Before polyester film became readily available in the 1950’s, all flexible film negatives were made on some form of cellulose nitrate or cellulose acetate support. Both of these film bases have deterioration issues, and in the case of nitrate negatives, health and safety issues as well.
Both nitrate and acetate film deteriorate, and
while some of the characteristics of their early deterioration are similar, distinguishing between the two and separating them is extremely important because the characteristics of their advanced deterioration are quite different. Chemicals released by deteriorating nitrate negatives can aggressively attack nearby negatives, prints, and housings and may turn recoverable acetate negatives into a negatives that cannot be recovered (more to come on the conservation of acetate negatives in Part Two of this post).
Sorting through off-gassing, actively deteriorating negatives to try to identify the film base and decide on a course of action for their preservation can be both difficult and unpleasant. While most of the negative collections that we work with have already been divided by media, some institutions prefer to defer to our expertise (and ventilation) when it comes to sorting through a collection of negatives with different bases and levels of deterioration which may or may not be salvageable for digitization/duplication.
Our routine for preserving the information from nitrate negatives at all stages of deterioration and from acetate negatives in the early stages of deterioration (without any bubbling, crystalline deposits, or channeling) is more or less the same. Before the prevalence of digital media, the standard practice for preserving information from deteriorating negatives was to create interpositives and duplicate negatives on archival polyester film. We now meet this preservation standard by creating high resolution scans and outputting to film via LVT film recorder which produces incredibly sharp, continuous tone, silver gelatin negatives suitable for either printing or as a preservation copy that can be scanned at a later date should the digital file be lost or corrupted. This allows for the best of both the digital and analog worlds, providing the accessibility of digital images and the durability of an archival hard copy. This is of particular importance for institutions or individuals with weak links in their digital migration strategy – a duplicate negative is human readable, unlike a digital file, and therefore does not need to be reformatted or migrated due to hardware or software changes. After this process has been completed, the institution or individual who owns the negatives may choose to dispose of the originals or place them into cold storage depending on their value as physical objects and the extent of their deterioration.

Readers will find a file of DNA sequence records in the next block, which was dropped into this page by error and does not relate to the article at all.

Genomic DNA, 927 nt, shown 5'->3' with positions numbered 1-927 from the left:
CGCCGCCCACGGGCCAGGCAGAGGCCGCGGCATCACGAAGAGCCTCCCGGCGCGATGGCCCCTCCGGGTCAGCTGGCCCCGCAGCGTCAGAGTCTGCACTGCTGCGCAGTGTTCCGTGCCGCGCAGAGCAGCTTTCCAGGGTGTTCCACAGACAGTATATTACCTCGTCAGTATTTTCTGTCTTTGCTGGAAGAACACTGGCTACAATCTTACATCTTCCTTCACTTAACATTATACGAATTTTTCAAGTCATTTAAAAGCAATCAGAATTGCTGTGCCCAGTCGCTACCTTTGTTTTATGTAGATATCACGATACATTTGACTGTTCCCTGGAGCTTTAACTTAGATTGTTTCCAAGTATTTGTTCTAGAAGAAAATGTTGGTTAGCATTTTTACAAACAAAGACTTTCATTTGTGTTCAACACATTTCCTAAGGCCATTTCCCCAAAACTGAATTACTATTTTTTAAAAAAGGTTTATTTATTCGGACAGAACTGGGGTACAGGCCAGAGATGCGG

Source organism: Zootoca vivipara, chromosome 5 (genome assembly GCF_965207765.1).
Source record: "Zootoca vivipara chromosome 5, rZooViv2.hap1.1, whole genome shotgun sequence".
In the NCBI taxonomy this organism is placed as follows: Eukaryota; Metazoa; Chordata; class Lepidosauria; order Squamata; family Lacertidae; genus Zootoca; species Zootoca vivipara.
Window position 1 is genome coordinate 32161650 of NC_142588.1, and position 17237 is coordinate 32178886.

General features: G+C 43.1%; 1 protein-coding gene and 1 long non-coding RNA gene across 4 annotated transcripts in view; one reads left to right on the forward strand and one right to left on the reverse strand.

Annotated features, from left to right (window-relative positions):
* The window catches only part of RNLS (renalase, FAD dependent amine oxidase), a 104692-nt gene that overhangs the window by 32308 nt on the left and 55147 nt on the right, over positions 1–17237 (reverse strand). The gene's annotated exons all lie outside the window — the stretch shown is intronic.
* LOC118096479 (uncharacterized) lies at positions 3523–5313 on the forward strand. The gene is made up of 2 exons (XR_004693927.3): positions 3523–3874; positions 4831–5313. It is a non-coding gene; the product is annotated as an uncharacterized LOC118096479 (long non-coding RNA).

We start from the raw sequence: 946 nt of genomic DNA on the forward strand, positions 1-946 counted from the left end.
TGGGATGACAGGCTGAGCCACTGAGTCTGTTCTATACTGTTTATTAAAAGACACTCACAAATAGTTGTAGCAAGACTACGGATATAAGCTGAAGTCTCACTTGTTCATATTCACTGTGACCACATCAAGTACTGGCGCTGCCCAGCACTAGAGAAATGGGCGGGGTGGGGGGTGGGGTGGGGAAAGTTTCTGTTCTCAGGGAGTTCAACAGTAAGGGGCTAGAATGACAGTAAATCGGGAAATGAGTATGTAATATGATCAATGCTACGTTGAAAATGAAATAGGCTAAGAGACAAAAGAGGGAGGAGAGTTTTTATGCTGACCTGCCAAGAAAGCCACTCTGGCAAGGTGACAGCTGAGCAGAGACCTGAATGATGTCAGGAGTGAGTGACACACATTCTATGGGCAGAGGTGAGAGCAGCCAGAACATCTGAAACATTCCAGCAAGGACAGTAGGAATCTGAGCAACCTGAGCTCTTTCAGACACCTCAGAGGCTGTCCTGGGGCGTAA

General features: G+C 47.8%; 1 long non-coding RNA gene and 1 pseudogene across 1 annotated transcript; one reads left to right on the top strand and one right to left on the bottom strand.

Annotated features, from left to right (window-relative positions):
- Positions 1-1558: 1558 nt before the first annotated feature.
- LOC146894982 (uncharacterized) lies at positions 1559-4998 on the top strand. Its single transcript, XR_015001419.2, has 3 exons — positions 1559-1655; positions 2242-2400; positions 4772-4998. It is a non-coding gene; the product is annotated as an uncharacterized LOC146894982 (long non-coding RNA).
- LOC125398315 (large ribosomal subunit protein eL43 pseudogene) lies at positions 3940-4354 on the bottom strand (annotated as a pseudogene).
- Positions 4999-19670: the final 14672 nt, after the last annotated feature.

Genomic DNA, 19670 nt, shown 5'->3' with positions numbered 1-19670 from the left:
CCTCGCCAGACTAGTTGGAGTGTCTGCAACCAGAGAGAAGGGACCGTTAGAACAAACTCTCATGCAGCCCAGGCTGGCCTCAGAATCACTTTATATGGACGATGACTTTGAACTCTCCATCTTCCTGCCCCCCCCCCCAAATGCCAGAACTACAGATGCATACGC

Our extensive experience with negatives is an advantage at every stage of this process. Assessing and working with many negative collections over the years has proven useful in being able to identify different film bases, even when they do not bare obvious characteristic traits. We are experienced in handling them and make every effort to carefully flatten curled nitrate negatives and separate them in cases of adhesion. In the case of broken negatives, the pieces may have shrunk at different rates and become deformed, making physically lining them up on the scanner an impossibility. In these cases, our clients have the option of having us digitally repair the image so that the cracks or breaks are not apparent.
The final stage of the process, making duplicate negatives, has been one of our specialties for over 30 years. We examine all film to check for both digital artifacts and analog flaws. All black and white film processing is performed in house where we regularly perform methylene blue tests to confirm that there is no residual chemistry, and every negative is checked for density, sharpness, and dust. For more information about our past clients and experience in this field, please see the history page on our website.
Resources for additional information on nitrate and acetate film deterioration, identification, and preservation:
Though this is published by the National Park Services and some of the recommendations are specific to NPS collections, this guide may be useful to other institutions faced with the sometimes daunting task of nitrate and acetate film identification and preservation:
Valverde, Maria Fernanda. “Guide for Identification and Preservation of Negative Collections.”: